Skip to content

New LNG exports not a pathway to zero

Just before the holidays, we learned that NL LNG, a company based in Newfoundland and Labrador, registered their Placentia Bay LNG Facility and Marine Terminal with the provincial government. This proposed LNG project would liquefy and export 4 million tons per year of natural gas in a new liquefaction facility. 

Not only is it cataclysmically unwise to propose new fossil fuel infrastructure at this late stage of the climate crisis, but the proposal is very light on details about what exactly NL LNG is proposing to do. The company says its facility would be powered by either gas or electricity – they haven’t decided yet – and that they would consider using carbon capture and storage (CCS) to capture resulting emissions and/or use these emissions for enhanced oil recovery (OER). 

The Council of Canadians submitted comments to the Newfoundland and Labrador’s Minister of Environment and Climate Change Bernard Davis, urging him to reject the project based on the urgent climate crisis, and numerous issues with the project registration itself. Our Avalon Chapter submitted comments as well. 

Read our full submission here – or read on for a summary of the issues we raised.

We are in a climate crisis 

There are 96 months between now and December 2030 – the time by which we need to reduce global emissions by almost half in order to have a reasonable chance at a livable planet. None of that time should be spent pretending that there is room on this planet for new fossil fuel infrastructure or bowing to the pressure the oil and gas industry consistently puts on our communities and governments to prop up their profits. 

Last year, climate scientists issued a “code red” warning for humanity to tackle the climate crisis by ending fossil fuel extraction and cutting fossil fuel emissions globally, among other approaches. Months later, the International Energy Agency released a report warning that fossil fuel infrastructure should be considered unwise investments and painted a picture of a global energy future that veers sharply away from fossil fuel extraction and expansion.

Now is the time to invest aggressively and equitably in things that can make our communities more sustainable and resilient in the face of major changes coming our way: renewable energies, energy efficiency, public infrastructure, and our communities’ health and wellness. Fossil fuel infrastructure is not the resilient and sustainable type of investment we need right now. 

Industry must account for their greenhouse gas emissions

NL LNG does not assess the Placentia Bay LNG facility’s anticipated climate impacts. At one point, the company suggests this project will reduce NL’s emissions by 400,000 tonnes per year, and at another it suggests that the liquefaction facility will be a source of greenhouse gases. Vague suggestions about climate impacts are insufficient – extractive industry must accurately calculate the GHGs their projects will result in so we can judge that against the remaining carbon budget, which is dwindling.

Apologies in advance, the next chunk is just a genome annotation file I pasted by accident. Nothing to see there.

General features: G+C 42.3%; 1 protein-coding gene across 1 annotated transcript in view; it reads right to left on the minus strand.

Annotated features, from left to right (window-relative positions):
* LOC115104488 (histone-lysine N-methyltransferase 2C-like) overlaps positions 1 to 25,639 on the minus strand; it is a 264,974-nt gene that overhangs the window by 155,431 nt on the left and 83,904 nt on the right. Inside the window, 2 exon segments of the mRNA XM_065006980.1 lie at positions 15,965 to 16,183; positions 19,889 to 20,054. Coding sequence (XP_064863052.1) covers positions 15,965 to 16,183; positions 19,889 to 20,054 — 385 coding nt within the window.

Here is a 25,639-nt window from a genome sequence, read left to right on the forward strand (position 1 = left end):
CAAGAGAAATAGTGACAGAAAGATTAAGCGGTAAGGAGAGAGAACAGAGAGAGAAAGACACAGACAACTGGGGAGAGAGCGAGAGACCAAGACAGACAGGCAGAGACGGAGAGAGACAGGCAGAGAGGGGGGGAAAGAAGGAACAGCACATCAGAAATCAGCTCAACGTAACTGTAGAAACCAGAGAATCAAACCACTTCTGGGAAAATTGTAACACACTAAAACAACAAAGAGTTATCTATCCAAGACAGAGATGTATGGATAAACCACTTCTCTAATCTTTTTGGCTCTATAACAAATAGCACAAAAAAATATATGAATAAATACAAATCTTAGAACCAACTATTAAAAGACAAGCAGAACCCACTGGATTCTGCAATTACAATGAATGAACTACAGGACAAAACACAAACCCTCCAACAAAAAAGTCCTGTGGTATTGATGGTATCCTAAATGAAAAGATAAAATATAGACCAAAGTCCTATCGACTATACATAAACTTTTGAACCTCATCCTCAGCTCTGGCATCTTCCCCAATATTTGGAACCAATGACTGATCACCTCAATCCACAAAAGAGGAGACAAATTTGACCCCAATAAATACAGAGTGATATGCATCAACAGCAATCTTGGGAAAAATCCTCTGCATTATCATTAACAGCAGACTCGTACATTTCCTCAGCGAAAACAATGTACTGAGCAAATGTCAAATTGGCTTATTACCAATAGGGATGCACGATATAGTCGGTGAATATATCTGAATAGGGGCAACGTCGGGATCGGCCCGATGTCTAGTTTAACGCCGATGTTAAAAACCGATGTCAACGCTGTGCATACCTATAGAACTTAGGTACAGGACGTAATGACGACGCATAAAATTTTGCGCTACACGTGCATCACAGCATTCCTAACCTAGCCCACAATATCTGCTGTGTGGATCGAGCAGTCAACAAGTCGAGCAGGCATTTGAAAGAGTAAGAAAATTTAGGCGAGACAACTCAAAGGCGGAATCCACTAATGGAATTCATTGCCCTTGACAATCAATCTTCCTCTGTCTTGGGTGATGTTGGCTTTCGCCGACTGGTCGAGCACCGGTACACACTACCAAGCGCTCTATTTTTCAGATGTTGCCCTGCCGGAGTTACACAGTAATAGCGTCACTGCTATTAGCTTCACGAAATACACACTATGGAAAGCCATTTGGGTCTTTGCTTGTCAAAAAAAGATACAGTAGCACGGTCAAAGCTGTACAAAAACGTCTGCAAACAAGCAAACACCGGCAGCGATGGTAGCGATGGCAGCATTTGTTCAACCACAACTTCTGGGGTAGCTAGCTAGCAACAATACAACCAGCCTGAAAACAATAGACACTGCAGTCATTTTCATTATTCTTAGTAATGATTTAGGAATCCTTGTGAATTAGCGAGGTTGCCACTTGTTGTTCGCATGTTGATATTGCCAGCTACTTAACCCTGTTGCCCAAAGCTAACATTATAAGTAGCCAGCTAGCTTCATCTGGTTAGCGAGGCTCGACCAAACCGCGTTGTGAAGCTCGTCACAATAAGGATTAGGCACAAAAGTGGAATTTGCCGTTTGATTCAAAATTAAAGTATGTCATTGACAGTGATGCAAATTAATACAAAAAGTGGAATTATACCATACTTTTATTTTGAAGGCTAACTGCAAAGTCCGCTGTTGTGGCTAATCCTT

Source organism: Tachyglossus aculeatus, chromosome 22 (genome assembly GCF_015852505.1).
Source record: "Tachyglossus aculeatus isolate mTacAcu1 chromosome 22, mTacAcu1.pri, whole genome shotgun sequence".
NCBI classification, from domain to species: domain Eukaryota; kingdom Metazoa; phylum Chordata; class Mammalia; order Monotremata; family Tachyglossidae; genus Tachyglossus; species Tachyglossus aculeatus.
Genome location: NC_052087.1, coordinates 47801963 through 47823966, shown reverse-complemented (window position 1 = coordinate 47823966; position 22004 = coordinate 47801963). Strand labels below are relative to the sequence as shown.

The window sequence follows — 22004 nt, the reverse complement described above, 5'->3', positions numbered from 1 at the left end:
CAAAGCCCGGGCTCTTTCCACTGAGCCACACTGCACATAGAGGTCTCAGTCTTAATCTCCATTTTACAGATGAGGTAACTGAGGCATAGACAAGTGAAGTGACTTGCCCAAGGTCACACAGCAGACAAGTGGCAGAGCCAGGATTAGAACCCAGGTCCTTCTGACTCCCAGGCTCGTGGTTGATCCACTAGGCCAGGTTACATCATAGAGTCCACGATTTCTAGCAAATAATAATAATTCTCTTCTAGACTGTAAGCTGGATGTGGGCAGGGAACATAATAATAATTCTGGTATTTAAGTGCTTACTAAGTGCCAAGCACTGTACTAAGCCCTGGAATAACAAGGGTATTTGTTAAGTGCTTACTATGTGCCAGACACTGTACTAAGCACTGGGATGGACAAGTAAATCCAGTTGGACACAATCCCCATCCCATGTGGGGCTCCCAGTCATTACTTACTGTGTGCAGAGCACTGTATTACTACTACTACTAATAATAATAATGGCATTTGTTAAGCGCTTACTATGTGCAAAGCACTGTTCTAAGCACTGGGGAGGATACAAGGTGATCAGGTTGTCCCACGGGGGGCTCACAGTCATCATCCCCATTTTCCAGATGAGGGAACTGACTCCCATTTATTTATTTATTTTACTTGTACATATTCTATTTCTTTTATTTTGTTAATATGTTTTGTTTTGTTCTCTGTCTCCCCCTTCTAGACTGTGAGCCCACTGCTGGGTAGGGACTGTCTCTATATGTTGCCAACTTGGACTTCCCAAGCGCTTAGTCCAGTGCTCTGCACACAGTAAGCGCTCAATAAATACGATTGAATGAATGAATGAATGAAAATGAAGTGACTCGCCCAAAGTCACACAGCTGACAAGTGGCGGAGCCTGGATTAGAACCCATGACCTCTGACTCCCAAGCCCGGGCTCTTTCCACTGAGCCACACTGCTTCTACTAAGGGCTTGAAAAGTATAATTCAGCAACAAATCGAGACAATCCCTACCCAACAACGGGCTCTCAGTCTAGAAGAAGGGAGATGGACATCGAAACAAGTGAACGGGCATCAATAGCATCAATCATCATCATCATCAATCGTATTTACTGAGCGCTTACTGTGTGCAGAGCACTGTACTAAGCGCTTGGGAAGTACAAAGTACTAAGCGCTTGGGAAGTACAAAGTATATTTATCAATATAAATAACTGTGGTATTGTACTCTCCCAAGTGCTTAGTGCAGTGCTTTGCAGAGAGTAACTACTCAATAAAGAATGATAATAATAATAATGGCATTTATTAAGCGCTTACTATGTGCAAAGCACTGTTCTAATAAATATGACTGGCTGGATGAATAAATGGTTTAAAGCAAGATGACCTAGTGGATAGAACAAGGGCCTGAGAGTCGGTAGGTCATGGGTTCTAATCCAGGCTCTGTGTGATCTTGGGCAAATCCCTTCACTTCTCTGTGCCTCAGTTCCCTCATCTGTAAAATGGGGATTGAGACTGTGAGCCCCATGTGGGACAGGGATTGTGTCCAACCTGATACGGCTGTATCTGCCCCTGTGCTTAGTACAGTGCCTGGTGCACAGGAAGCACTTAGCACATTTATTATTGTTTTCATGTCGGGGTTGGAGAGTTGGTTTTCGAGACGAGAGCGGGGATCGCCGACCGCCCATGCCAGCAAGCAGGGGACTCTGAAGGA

LNG is not a clean fuel, does not lower global carbon emissions

The proposed facility is proposed to produce 4 million tonnes per annum (MTPA) of LNG, and yet the company claims it will somehow reduce NL’s emissions by 400,000 tonnes per year. This is quite confusing – our calculations based on work by energy analyst Dr. Larry Hughes suggests that this level of LNG export will increase NL’s emissions by 12 per cent. This increase would make it impossible for NL to meet its stated goal of reducing emissions by 30 per cent by 2030.

Remember that these climate targets aren’t just nice numbers: they are changes we need to make to our energy systems and economy that could protect human society on this planet. 

The physical climate cannot be negotiated with— these targets are rooted in science, not politics.

Carbon Capture and Storage is not a viable solution

While the company didn’t say anything in particular about its GHG emissions, it did say that it would use carbon capture and storage, and possibly use that captured carbon to extract even more oil and gas via enhanced oil recovery (EOR). 

Carbon Capture and Storage (CCS) does not stop fossil fuel production and consumption, which are well understood to be fundamental drivers of the climate crisis. CCS does not meaningfully reduce greenhouse gas emissions. Instead, it prolongs reliance on fossil fuels and increases oil production through enhanced oil recovery, as the proponent intends to. Not only is there no evidence that CCS works, there is some evidence showing that “industrial carbon removal” is a net-contributor to carbon emissions – that is, the process of CCS produces more emissions than it captures and stores.

Carbon capture and storage is a dangerous distraction from real climate solutions. 

This proposal relies on an environmental assessment from a different project in 2008 

In the registration document, the proponent references a number of environmental approvals and risk assessments associated with a project that was proposed in 2008, but never built. The 2008 comprehensive study report for Grassy Point LNG describes a project that is significantly different from the liquefaction and export facility the company is proposing today.

To rely on the environmental assessments from 2008, which assessed different industrial activities under a different regulatory regime, is not appropriate.

Minister Davis is expected to make his decision about this project by January 21st, 2022.